Outsiders, led by a group called Texans for Public Justice, say the arrangement divides the loyalties of the clerks between their current government employers and their future business employers. And that group contends that the conflicts can exist even when the clerks aren't working on cases directly involving their future bosses. On the other side, where you'll find most of the appeals court judges we've talked with about the issue, clerks can avoid conflicts by ducking cases that involve their future employers. The state's high courts pay less than $40,000 annually, while first-year lawyers in private practice with the big firms can easily make three times that amount.

The Texas Ethics Commission is considering the arguments, but the point here is that the issue presents a relatively rare opportunity for candidates to talk about something other than their best memories from law school, their families, and their belief in judicial restraint. Yañez, for instance, starts her campaign by talking about the influence of powerful interests on the courts, without accusing anyone of anything specific or mentioning particular cases.

And Rodriguez was asked several questions about the clerk issue at the press conference announcing his appointment. He said the clerks can avoid conflicts by staying out of cases that involve the firms that have agreed to hire them in the future.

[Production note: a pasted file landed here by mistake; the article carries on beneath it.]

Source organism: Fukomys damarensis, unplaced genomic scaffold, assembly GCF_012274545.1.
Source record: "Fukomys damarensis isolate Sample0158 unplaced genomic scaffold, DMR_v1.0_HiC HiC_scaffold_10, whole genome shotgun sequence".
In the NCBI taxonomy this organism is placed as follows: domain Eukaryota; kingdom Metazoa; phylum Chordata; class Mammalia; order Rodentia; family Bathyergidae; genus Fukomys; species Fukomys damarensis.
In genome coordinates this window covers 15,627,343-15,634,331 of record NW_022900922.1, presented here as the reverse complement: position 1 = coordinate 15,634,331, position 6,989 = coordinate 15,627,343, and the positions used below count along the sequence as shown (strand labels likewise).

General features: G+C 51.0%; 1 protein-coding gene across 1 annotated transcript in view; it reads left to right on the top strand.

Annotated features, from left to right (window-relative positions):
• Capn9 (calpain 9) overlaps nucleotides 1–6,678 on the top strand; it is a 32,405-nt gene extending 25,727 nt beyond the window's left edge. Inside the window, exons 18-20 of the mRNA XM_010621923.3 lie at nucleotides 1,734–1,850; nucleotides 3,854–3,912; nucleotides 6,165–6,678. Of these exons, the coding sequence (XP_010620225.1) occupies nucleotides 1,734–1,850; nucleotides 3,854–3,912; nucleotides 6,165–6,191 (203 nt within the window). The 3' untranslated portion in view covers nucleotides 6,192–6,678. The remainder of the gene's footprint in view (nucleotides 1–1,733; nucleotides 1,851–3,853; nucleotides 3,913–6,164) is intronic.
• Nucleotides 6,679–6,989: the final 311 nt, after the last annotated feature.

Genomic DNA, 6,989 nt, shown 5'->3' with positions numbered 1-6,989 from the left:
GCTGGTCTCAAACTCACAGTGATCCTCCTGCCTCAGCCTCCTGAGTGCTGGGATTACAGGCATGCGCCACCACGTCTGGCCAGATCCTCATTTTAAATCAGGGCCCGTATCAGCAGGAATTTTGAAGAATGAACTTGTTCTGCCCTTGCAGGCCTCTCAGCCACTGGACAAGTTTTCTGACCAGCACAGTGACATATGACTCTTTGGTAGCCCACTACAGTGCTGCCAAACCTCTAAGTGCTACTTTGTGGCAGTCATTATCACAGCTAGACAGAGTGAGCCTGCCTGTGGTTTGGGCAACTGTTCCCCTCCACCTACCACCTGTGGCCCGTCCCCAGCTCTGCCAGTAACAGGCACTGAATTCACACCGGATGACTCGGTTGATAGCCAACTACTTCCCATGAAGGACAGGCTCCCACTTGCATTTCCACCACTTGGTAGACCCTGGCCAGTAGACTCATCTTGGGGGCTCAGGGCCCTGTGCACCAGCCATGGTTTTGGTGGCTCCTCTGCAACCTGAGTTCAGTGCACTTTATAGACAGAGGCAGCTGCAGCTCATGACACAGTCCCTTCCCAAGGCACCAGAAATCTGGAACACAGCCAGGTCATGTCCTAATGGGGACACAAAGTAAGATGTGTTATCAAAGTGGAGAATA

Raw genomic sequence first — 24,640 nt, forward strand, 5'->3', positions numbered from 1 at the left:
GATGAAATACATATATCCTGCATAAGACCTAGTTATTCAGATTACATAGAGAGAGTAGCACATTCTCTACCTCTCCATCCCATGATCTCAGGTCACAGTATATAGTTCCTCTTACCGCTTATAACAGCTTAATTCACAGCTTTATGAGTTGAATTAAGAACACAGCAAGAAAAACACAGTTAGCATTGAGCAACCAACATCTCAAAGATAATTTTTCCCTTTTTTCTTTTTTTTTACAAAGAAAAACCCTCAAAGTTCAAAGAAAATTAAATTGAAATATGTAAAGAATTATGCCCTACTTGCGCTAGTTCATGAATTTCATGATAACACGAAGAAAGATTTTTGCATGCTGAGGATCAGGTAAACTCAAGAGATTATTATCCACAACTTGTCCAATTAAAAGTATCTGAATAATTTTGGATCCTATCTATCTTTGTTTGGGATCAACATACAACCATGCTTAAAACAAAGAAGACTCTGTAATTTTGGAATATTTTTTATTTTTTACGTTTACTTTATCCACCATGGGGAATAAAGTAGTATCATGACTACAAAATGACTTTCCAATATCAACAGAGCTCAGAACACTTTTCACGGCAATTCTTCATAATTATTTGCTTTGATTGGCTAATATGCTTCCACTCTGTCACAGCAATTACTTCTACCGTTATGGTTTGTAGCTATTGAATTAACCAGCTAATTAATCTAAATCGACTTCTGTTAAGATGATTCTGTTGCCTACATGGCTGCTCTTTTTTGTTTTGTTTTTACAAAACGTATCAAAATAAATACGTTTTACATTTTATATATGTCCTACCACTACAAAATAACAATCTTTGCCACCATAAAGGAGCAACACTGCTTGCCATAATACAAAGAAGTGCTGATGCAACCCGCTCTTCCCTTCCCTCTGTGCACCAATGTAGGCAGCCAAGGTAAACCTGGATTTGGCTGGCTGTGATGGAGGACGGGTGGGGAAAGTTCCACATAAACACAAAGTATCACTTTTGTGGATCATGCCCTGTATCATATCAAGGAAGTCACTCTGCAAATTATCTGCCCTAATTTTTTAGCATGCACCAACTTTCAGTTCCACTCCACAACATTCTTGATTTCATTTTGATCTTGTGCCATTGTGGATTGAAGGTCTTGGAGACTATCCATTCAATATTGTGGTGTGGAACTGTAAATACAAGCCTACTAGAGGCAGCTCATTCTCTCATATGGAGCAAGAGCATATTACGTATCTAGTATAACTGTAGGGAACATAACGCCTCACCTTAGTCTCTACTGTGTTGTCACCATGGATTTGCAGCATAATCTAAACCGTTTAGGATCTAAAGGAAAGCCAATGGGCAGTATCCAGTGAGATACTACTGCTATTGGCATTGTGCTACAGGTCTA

Pre-Game Statistics

Austin political and business consultant Jeff Montgomery is back at the phone polls, this time asking Republican primary voters what they think about candidates in various races. He's trickling these out, as he did with Democratic results a couple of weeks ago. Here's what is out so far:

• Gov. Rick Perry and U.S. Sen. Kay Bailey Hutchison would start close to even if Hutchison were to jump into the Republican primary for governor. If he's alone, 69 percent say they'll vote for him; 12 percent say they'd be looking for an alternative, and 18 percent registered no opinion. In a two-way, Perry and Hutchison were separated by tenths of a percentage point in a poll with a three-point margin of error. Republican primary voters have good impressions of both candidates: He's got a 76 percent positive rating; she's got an 88 percent positive rating.